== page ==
Growing numbers of Syrians are escaping over the border into Turkey ahead of a feared government assault on the northern town of Jisr al-Shughour.

About 1,000 Syrians crossed the border overnight, a Turkish official said, bringing the total number of refugees in Turkey to about 1,600.

Pope Benedict XVI and the UN have urged Syria not to attack its own people.

It comes after the UK and France proposed a UN resolution condemning Syria’s suppression of protests.

The draft stops short of authorising concrete action, but even so it is not clear when or if it might be put to a vote, correspondents say – with Russia’s attitude still a key uncertainty.

The anticipated crackdown on Jisr al-Shughour is in response to claims by Damascus, that armed gangs killed 120 members of the security forces there.

It says local residents have requested the army’s intervention to restore peace and quiet.

But dissenting accounts say the violence was sparked by deserting soldiers, and that loyal troops have massacred peaceful civilians.

Human rights groups say more than 1,000 people have been killed since protests began in February against the rule of President Bashar al-Assad, and it now appears that several hundred security forces may also have died.

Hiding out

The BBC’s Owen Bennett-Jones, who is in Guvecci on the Turkish side of the border with Syria, said on Thursday morning that trucks were arriving and disgorging passengers on the Syrian side every 10 or 15 minutes.

Some passengers were quickly seizing the chance to slip into Turkey under the eye of Turkish border guards who have been ordered by Prime Minister Recep Tayyip Erdogan to allow them in.

Other Syrians, our correspondent says, are hiding out in fields and orchards, waiting to see how ferocious the army campaign will be before deciding whether to move on to Turkey.

A Turkish official who spoke anonymously says the influx of Syrians is sharply increasing, and the latest arrivals have included several dozen wounded in security crackdowns.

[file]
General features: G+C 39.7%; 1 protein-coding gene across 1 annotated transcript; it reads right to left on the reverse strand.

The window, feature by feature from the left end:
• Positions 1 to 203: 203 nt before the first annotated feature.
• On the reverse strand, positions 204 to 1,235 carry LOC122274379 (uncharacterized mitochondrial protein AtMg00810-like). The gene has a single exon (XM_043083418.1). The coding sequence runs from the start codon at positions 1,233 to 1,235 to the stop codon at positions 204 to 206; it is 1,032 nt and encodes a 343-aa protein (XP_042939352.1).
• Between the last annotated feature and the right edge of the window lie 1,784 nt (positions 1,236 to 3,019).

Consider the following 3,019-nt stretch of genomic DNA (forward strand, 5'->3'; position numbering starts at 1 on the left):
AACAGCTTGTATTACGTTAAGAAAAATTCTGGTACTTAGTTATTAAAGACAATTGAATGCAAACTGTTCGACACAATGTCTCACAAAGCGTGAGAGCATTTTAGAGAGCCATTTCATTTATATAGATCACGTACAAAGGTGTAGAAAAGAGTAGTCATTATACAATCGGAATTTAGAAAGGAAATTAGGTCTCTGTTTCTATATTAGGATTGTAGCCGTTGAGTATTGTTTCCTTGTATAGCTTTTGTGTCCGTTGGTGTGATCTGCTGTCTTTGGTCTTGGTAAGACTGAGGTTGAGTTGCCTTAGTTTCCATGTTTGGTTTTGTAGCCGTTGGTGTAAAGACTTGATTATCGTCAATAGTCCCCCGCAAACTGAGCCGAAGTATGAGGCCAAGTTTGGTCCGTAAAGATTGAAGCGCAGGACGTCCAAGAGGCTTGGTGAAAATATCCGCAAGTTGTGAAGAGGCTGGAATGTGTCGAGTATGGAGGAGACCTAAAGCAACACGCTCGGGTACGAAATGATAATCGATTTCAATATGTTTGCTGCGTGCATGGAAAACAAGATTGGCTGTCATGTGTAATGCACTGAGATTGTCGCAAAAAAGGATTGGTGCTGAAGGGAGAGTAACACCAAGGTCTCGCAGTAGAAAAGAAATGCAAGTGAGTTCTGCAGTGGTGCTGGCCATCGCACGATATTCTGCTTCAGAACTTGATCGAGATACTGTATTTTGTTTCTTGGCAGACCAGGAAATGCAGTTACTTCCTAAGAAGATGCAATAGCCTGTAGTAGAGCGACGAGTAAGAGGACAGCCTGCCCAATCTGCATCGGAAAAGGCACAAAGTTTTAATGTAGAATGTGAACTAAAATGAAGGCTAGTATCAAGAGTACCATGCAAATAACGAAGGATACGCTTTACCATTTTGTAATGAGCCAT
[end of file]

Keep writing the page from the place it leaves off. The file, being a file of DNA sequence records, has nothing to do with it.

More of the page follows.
Many are sheltering in a tent city run by the Red Crescent in the town of Yayladagi, with plans to set up a second camp in Altinozu.

Most of the refugees were too frightened to speak to our correspondent.

But one man, who spoke on condition his identity be concealed, said he had made a three-hour trek from Jisr al-Shughour, dodging Syrian soldiers along the way.

“The circumstances there are very difficult,” the man told our correspondent. “They are planning to invade.”

He said an estimated 30,000 Syrian soldiers were massing in a nearby village – but added that hundreds of soldiers had also deserted and were also gathering on the border hoping to make an escape into Turkey.

Another refugee said 13 or 14 tanks were now surrounding Jisr al-Shughour.

The refugees’ testimony cannot be independently verified but appears to accord with the testimony of others, such as “Youssef”, an unofficial spokesman for the refugees who spoke to the BBC World Service.

Most international journalists have been denied entry into Syria.

Reem Haddad, a spokeswoman for the Syrian information ministry, confirmed in an interview with the BBC that Syrian troops were gathering around Jisr al-Shughour.

But she said they had been asked by local residents to restore peace and quiet after the violence she blamed on “armed groups”.

She said there was no influx of refugees into Turkey, but just the normal passage of Syrians across the border to Turkish villages where their relatives lived.

The armed groups had cut off roads leading to Jisr al-Shughour, she added.

“No country in the world allows this to happen to it,” said Ms Haddad. “The government has a presence and it must be felt.”


The UN human rights chief, Navi Pillay, and the Pope have urged Damascus to show restraint.

Mr Pillay said Syria should halt “its assault on its own people”, saying it was “deplorable for any government to attempt to bludgeon its population into submission”.

Pope said Syria must recognise “the inalienable dignity of all people” if it wished to achieve stability.

The recent protests “show the urgent need for real reforms”, the news agency AFP quoted him as saying.

The draft UN resolution submitted by Britain and France with the support of Germany and Portugal condemns the systematic violation of human rights in Syria. It demands an immediate end to violence, and access for humanitarian workers.

It stresses that the only solution to the crisis is through an inclusive and Syrian-led process, which correspondents say is an attempt to satisfy Council members who want to avoid another Libya-style intervention.

But it remains unclear if or when the resolution will be passed, says the BBC’s world affairs correspondent Nick Childs.

Moscow still says it doesn’t support it, though it is not clear whether it would veto the motion. The position of other countries on the Security Council – like China and India – is also uncertain.

Source: BBC